Two days before my seventeenth birthday, I left the house at seven in the morning to retake my SAT exam. Both of my parents were sitting at the kitchen table and this was odd for them on a Saturday. …
Two days before my seventeenth birthday, I left the house at seven in the morning to retake my SAT exam. Both of my parents were sitting at the kitchen table and this was odd for them on a Saturday. My dad would usually be out of the house working on a project by that time, but for some reason he decided to stay inside a little bit longer. I said goodbye to them before leaving and told my dad I would see him later. Little did I know, that would be the last thing I would ever say to him.
After I finished my exam, I walked out of Liberty High School to find my aunt and uncle. I couldn’t imagine why they would be there and that they would be waiting for me. I walked up to them, confused, and they told me that my dad had a heart attack. My dad had five heart attacks over the course of the prior six years, so this was not new news to me. But when I asked what hospital the ambulance brought him to, I didn’t get the answer I was expecting.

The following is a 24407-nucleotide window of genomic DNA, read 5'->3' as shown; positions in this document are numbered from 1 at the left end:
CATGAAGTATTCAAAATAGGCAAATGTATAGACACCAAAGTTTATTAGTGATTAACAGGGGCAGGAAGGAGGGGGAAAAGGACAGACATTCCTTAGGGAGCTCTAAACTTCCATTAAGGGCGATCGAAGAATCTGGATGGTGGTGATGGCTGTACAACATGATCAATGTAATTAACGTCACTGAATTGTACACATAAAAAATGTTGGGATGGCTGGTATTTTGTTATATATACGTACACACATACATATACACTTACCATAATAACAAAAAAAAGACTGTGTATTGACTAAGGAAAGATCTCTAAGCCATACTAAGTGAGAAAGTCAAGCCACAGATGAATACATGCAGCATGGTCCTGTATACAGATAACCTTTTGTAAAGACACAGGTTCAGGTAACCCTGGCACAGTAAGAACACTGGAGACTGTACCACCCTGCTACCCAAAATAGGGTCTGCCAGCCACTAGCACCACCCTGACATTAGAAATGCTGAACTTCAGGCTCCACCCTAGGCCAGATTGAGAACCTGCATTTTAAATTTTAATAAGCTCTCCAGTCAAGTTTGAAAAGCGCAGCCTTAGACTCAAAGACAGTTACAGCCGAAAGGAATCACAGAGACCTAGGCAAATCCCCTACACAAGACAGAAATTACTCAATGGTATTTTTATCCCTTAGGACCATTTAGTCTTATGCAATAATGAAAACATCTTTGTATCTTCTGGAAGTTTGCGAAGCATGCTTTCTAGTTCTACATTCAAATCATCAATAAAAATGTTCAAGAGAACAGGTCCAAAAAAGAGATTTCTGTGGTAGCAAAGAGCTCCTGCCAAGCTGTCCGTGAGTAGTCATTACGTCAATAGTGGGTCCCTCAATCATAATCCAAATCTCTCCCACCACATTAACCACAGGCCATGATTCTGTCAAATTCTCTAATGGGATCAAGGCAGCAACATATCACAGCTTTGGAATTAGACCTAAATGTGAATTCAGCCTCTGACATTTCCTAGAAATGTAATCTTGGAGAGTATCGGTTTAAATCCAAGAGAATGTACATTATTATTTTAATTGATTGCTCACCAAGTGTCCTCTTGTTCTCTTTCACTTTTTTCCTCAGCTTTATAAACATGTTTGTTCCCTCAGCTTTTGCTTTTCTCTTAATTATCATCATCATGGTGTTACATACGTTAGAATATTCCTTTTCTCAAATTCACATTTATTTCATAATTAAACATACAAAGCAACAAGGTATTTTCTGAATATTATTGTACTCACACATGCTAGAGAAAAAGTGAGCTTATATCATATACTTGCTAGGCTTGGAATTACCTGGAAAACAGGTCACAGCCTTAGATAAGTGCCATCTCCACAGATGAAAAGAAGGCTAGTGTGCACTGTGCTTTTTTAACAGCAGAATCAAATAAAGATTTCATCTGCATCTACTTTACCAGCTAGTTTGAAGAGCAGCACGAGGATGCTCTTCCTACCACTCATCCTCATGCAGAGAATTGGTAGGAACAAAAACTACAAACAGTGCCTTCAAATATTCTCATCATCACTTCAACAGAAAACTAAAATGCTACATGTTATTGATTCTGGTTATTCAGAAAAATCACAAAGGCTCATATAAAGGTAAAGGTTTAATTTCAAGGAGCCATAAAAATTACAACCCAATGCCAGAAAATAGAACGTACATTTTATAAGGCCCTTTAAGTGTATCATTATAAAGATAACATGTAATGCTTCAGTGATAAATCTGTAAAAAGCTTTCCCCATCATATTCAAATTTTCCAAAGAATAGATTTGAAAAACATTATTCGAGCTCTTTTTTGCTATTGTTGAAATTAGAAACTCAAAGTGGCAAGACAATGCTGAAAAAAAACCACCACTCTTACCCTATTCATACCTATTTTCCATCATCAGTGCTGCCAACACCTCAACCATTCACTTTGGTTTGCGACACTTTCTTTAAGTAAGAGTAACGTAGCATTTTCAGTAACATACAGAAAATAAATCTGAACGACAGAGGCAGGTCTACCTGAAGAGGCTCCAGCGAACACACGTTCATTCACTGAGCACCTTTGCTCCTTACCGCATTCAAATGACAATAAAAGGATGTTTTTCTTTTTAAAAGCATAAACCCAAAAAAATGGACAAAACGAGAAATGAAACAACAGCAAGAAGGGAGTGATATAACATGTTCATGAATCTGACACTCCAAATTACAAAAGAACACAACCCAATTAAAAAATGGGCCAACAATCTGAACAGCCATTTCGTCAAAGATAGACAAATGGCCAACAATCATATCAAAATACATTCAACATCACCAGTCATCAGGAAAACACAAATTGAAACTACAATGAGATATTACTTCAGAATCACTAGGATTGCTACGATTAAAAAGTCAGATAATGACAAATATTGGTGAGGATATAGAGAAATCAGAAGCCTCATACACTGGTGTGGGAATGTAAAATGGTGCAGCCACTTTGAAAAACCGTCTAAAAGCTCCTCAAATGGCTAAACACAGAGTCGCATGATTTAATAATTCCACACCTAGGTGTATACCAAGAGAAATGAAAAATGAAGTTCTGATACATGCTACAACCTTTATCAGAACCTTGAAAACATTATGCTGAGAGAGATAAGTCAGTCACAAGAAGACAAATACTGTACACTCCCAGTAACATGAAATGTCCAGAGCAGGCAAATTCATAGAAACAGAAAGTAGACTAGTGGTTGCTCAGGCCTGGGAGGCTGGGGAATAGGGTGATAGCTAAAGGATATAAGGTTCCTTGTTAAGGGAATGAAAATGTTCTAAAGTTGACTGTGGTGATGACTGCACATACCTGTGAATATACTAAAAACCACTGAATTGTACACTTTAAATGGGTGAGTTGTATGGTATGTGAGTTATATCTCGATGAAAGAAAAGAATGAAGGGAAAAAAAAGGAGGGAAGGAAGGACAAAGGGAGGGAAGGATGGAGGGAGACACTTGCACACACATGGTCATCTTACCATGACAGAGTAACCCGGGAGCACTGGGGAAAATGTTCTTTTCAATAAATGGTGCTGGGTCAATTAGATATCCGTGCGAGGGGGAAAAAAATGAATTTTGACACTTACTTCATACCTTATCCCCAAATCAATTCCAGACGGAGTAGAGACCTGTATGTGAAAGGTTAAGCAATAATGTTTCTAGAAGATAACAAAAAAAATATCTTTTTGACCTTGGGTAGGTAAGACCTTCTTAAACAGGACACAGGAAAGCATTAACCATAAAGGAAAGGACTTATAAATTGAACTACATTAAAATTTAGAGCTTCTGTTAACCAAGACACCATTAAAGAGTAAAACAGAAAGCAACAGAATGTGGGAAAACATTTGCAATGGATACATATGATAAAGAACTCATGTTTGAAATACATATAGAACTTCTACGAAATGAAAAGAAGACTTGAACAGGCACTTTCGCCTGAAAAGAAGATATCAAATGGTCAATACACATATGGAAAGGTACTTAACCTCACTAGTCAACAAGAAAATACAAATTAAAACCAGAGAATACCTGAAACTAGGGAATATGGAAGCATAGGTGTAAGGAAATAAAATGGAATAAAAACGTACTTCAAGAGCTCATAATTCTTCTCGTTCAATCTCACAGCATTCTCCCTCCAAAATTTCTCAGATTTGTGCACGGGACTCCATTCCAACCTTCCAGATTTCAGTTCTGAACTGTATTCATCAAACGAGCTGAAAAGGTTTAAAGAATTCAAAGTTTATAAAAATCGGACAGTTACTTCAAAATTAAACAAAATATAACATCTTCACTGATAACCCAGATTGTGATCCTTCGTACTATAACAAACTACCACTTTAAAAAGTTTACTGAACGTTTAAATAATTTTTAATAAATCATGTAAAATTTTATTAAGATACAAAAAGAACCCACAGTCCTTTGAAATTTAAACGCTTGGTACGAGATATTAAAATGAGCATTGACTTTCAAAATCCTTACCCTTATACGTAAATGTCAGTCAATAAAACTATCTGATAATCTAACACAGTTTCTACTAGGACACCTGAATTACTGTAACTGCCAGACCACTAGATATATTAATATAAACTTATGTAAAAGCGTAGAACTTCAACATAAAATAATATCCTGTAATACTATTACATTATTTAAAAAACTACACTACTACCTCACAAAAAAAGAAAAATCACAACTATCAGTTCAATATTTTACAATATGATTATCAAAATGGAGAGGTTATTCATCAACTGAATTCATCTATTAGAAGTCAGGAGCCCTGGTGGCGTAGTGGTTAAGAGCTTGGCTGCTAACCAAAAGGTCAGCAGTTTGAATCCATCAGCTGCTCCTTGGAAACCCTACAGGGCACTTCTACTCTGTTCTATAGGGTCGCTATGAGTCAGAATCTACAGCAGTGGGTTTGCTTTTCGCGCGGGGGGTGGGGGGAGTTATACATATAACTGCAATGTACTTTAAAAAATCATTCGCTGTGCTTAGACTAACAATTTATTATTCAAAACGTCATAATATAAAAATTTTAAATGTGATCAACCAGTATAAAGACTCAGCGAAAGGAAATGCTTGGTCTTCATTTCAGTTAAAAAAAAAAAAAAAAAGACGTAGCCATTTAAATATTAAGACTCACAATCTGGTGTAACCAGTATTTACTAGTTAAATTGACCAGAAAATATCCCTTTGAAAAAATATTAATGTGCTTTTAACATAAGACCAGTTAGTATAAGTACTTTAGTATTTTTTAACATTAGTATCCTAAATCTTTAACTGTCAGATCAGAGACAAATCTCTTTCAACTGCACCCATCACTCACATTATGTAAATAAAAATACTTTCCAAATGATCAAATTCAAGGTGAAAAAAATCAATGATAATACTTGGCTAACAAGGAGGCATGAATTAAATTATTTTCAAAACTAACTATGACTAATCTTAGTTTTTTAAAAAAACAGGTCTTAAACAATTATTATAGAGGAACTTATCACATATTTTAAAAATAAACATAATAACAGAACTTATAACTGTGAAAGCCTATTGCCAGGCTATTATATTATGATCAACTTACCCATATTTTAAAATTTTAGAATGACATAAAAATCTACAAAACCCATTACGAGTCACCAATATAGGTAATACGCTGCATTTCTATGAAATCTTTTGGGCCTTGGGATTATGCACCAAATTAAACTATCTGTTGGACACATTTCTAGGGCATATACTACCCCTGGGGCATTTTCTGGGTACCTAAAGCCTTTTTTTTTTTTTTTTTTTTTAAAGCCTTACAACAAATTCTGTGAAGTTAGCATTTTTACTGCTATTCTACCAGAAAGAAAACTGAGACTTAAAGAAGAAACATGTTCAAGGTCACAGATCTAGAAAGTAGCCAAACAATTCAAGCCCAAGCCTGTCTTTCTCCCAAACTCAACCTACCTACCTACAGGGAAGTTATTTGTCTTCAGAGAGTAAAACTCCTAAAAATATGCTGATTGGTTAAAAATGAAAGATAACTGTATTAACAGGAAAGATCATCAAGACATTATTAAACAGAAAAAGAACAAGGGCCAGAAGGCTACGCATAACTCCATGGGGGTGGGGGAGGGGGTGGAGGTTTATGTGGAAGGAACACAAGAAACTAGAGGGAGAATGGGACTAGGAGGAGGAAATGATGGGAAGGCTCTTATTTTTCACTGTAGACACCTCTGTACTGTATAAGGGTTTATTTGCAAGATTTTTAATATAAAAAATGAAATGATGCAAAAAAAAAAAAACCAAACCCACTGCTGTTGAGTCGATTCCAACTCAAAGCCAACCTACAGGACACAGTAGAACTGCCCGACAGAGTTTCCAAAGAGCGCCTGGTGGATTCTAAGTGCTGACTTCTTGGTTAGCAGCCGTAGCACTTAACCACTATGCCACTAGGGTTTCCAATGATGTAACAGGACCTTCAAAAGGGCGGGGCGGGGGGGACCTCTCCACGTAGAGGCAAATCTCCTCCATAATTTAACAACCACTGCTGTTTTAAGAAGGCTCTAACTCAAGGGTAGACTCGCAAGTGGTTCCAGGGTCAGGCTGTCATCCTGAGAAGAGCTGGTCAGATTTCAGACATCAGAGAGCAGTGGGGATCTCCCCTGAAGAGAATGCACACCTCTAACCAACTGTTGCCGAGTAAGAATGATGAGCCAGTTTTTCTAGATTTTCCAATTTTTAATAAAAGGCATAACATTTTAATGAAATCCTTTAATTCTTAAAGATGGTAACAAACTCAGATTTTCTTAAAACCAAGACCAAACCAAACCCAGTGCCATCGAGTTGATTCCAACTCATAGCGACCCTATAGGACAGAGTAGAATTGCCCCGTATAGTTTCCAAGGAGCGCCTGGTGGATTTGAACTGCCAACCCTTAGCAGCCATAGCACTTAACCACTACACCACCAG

My father passed away that morning from his last heart attack. He died at the age of 51. I didn’t get to see him later.
Heart disease runs in my family. My great aunt was one of the first patients to have a pacemaker installed in the United States. My grandmother had a stroke that put her in assisted living for the last few years of her life. My dad had five heart attacks, two strokes and many stents placed in his heart prior to his death. I’m sure as you’re reading this, you can probably think of a disease that runs in your family too.
The thing is, we all are subject to diseases through our genetics. If we don’t take care of ourselves, these diseases will most likely take over our lives. I am grateful to live in the times we do, not because of all of the ways we are encouraged to be unhealthy, but because of all of the insight we have into the way our bodies work and how to best take care of them.
It’s up to us whether we will choose to proactively take care of our health or if we will wait for the worst and have to react. As Joyce Sunada said, “if you don’t make time for your wellness, you will be forced to make time for your illness.”
Taking steps toward living a healthier life won’t guarantee you’ll escape all disease, but it’ll certainly increase your chances of living a long, enjoyable life. Unfortunately, my father waited until it was too late for him to proactively prioritize his health. Every minute of every day we get to choose whether or not we will be proactive or wait and be reactive. Which will you choose?
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